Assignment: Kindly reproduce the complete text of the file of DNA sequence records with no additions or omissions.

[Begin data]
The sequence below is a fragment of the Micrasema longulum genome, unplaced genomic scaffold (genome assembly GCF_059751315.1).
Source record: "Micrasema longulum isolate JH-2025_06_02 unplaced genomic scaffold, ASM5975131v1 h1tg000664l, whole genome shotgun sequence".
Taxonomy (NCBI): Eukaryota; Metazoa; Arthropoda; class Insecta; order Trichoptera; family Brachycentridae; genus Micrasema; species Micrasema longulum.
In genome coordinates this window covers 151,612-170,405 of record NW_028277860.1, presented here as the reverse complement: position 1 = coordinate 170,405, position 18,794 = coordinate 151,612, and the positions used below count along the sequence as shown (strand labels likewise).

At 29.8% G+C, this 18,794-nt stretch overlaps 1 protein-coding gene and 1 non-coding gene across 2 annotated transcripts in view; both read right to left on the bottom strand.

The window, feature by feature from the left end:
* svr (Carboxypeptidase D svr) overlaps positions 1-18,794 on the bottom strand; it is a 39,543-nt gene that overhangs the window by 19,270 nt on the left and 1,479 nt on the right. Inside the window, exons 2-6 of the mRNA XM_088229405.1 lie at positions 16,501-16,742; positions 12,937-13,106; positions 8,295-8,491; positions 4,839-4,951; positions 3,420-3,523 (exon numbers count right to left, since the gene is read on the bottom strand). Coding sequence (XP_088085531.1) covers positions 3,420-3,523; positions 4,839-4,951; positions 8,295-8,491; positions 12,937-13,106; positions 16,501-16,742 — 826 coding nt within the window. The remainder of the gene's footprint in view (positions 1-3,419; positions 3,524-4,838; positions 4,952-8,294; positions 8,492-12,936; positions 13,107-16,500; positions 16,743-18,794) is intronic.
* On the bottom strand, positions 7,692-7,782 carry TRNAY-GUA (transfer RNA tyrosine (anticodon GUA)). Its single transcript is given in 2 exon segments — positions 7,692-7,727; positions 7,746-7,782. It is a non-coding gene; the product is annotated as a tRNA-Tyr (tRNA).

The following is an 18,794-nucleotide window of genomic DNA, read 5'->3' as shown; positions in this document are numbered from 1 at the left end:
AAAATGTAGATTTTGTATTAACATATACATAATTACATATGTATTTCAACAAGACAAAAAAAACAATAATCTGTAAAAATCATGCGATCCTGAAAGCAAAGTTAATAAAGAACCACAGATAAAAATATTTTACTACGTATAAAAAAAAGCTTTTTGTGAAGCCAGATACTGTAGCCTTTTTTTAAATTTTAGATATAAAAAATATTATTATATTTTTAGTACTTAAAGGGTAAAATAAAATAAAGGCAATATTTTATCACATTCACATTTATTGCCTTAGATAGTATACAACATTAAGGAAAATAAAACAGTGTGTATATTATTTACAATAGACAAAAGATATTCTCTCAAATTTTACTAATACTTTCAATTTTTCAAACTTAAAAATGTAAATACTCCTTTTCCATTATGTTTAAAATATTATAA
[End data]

The sequence below is a fragment of the Micrasema longulum genome, unplaced genomic scaffold (genome assembly GCF_059751315.1).
Source record: "Micrasema longulum isolate JH-2025_06_02 unplaced genomic scaffold, ASM5975131v1 h1tg000664l, whole genome shotgun sequence".
Taxonomy (NCBI): Eukaryota; Metazoa; Arthropoda; class Insecta; order Trichoptera; family Brachycentridae; genus Micrasema; species Micrasema longulum.
In genome coordinates this window covers 151,612-170,405 of record NW_028277860.1, presented here as the reverse complement: position 1 = coordinate 170,405, position 18,794 = coordinate 151,612, and the positions used below count along the sequence as shown (strand labels likewise).

At 29.8% G+C, this 18,794-nt stretch overlaps 1 protein-coding gene and 1 non-coding gene across 2 annotated transcripts in view; both read right to left on the bottom strand.

The window, feature by feature from the left end:
* svr (Carboxypeptidase D svr) overlaps positions 1-18,794 on the bottom strand; it is a 39,543-nt gene that overhangs the window by 19,270 nt on the left and 1,479 nt on the right. Inside the window, exons 2-6 of the mRNA XM_088229405.1 lie at positions 16,501-16,742; positions 12,937-13,106; positions 8,295-8,491; positions 4,839-4,951; positions 3,420-3,523 (exon numbers count right to left, since the gene is read on the bottom strand). Coding sequence (XP_088085531.1) covers positions 3,420-3,523; positions 4,839-4,951; positions 8,295-8,491; positions 12,937-13,106; positions 16,501-16,742 — 826 coding nt within the window. The remainder of the gene's footprint in view (positions 1-3,419; positions 3,524-4,838; positions 4,952-8,294; positions 8,492-12,936; positions 13,107-16,500; positions 16,743-18,794) is intronic.
* On the bottom strand, positions 7,692-7,782 carry TRNAY-GUA (transfer RNA tyrosine (anticodon GUA)). Its single transcript is given in 2 exon segments — positions 7,692-7,727; positions 7,746-7,782. It is a non-coding gene; the product is annotated as a tRNA-Tyr (tRNA).

The following is an 18,794-nucleotide window of genomic DNA, read 5'->3' as shown; positions in this document are numbered from 1 at the left end:
AAAATGTAGATTTTGTATTAACATATACATAATTACATATGTATTTCAACAAGACAAAAAAAACAATAATCTGTAAAAATCATGCGATCCTGAAAGCAAAGTTAATAAAGAACCACAGATAAAAATATTTTACTACGTATAAAAAAAAGCTTTTTGTGAAGCCAGATACTGTAGCCTTTTTTTAAATTTTAGATATAAAAAATATTATTATATTTTTAGTACTTAAAGGGTAAAATAAAATAAAGGCAATATTTTATCACATTCACATTTATTGCCTTAGATAGTATACAACATTAAGGAAAATAAAACAGTGTGTATATTATTTACAATAGACAAAAGATATTCTCTCAAATTTTACTAATACTTTCAATTTTTCAAACTTAAAAATGTAAATACTCCTTTTCCATTATGTTTAAAATATTATAA